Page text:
Monday, April 26, 2010
Yesterday my middle daughter turned 28. I say she’s my middle daughter even though she and my oldest daughter are only eight days apart.
I first met Michelle when she was about 14. To put it in its most flattering form, I wasn’t too sure about the stranger that walked into my house. “Hi Mom!” she almost yelled. Her voice was big and her smile was bigger, although obligatory. Karli and "Miche(one L)e" had become good friends soon after we selfishly ripped Karli away from her friends, her school and moved her from Washington to Oregon when she was 14. Unfortunately it wasn’t the first time that we had uprooted our kids with no thought of what it would do to them.
Karli was angry, hurt and lonely. When she said she was bringing a friend home I was excited. This was the first time I had met the “one L’d Michele”. The minute they walked through that door my gut told me it wasn’t good. Together these girls were going to be bad news.
Michele was loud and wild, outspoken and didn’t care. Karli was more subdued and alone. Something told me that we were in for a ride, a nice long roller coaster ride. I even went as far as to forbid Karli to see Michele. Ok, lonely teenagers and the word “forbid” are like oil and water. The girls became fast friends. They were inseparable and spent much of their time cutting class in favor of the local Denny’s to sip coffee and smoke cigarettes.
Soon it became evident that Karli and Michele weren’t going to part ways. Michele has a wonderful dad that brought her up as a single parent. As Michele will tell you herself, she knew just how to work things, especially with a quivering chin. Michele’s bio-mom had been out of her life for years. So Greg was on his own bringing up this head-strong, wild filly.
Over time things calmed down. Michele was at the house often and we got to know her. Her loud, wild ways were hiding insecurities and fears of again being abandoned. She became closer to our family. She was there during the time Karli was being stalked, and eventually raped, by one of our employees. Michele was there for the trial and for the birth of the grandson that followed.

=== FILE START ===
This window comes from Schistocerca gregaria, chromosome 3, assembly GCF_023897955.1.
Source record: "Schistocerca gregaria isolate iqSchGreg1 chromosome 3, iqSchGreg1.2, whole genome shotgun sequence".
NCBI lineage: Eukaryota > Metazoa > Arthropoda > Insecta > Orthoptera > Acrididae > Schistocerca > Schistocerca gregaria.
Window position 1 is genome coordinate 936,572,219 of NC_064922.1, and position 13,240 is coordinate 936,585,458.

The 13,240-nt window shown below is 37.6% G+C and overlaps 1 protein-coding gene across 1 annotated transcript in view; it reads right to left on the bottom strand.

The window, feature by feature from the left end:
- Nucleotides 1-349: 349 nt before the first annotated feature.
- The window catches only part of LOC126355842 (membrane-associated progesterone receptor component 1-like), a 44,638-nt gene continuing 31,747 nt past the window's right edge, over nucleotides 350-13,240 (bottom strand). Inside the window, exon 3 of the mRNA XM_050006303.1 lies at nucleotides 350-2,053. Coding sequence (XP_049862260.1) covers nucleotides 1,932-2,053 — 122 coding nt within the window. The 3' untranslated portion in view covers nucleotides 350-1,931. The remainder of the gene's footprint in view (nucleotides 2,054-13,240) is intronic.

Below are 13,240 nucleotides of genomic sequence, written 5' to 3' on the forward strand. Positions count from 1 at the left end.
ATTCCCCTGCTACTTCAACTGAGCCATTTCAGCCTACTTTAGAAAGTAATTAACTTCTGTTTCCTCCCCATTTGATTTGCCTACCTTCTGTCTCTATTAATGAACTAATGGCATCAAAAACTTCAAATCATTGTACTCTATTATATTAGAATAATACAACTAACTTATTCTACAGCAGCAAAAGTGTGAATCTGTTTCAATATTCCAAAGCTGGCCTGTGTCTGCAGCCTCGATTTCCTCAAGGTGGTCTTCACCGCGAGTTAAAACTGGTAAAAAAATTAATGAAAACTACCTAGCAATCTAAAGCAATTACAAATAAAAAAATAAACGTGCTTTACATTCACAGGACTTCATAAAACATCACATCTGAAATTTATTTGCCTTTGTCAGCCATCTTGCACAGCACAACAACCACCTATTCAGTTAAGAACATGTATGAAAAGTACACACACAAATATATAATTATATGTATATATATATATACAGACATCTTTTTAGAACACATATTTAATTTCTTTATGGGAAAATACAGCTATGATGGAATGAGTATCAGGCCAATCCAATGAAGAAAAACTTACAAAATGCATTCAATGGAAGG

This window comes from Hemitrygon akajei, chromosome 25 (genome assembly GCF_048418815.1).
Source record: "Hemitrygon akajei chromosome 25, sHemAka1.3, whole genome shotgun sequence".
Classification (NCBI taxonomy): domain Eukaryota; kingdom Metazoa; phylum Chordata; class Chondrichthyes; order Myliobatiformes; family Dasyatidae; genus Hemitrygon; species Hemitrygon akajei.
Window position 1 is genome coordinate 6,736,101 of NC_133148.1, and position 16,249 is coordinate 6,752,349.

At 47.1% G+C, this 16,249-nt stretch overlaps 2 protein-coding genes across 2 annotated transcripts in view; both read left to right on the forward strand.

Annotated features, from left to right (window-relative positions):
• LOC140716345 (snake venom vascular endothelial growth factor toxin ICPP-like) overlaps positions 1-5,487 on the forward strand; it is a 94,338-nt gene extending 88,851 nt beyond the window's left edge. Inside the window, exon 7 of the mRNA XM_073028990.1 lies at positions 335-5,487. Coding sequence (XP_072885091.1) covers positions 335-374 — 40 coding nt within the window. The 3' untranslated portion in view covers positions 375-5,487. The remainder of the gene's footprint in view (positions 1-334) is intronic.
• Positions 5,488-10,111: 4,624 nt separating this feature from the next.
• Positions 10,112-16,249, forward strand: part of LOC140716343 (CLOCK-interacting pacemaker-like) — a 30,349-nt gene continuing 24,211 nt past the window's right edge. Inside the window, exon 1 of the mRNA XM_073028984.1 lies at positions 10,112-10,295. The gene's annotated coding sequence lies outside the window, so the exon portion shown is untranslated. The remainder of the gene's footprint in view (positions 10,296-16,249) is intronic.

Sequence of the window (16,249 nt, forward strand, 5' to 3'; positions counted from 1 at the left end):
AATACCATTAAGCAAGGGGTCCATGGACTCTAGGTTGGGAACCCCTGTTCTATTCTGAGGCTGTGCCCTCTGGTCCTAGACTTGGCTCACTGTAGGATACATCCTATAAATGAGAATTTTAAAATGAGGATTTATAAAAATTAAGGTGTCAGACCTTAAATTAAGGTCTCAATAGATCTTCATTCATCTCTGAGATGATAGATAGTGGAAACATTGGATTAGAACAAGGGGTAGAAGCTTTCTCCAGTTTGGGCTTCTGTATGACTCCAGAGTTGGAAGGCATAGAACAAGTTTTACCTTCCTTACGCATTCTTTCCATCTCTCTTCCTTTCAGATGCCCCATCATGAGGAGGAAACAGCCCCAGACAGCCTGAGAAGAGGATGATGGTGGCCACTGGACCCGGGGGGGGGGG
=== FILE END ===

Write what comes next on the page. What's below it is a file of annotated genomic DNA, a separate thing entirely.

Soon after Karli married the man I’ll only refer to as the “druggie that infected our Isaiah”. Michele was there. Five months later Michele found herself in a less than perfect situation. She was in a bad relationship and pregnant with a baby girl. She soon left “him” and was on her own and scared. Michele asked us to be the baby’s grandparents. She asked us to be there when our precious baby granddaughter, Alexis ( CoCo is the nickname I gave her), was born.
It was when she was pregnant with CoCo that she mentioned she had taken one “L” out of her name when she was in that “I don’t give a flying EFF what you think” mode. I asked how she would feel if Alexis began spelling her name as “Alexys” or any of the myriad of modern spellings. Her attitude changed, she saw how she had hurt her Dad by changing the name that he had painstakingly chosen for his only daughter. She saw things in different light. Instantly she went back to Miche "LL"e.
I slowly began to understand that Michelle’s wild ways and rebellion were the effect of the sporadic relationship she had with “that other woman”. These days I can’t even bring myself to call her “Michelle’s mom”, “bio-mom”, or even call her by name. Michelle is mine. She’s my daughter and I will not give her back.
I’ve seen my daughter grow from this completely uncontrollable wild child into a wonderful wife and fabulous mother of three of our precious grandkids. She’s started her own business, Shellibean , and custom makes aprons. She’s no longer that “one L’ed” Michele that walked through our door so long ago.
She and Karli are no longer friends. They are sisters. Sometimes we don’t realize what we want, what we need, until it arrives. And sometimes what we need arrives in the most terrifying of packages. Then there are times we need to be open to the storms that blow into our lives. We need to realize that some storms bring rainbows. At the end of some rainbows are treasures that could have never been imagined.
Michelle is my baby now. When she's around me and her chin begins to quiver and her eyes begin to fill I tell her “cut that out, it won’t work here!”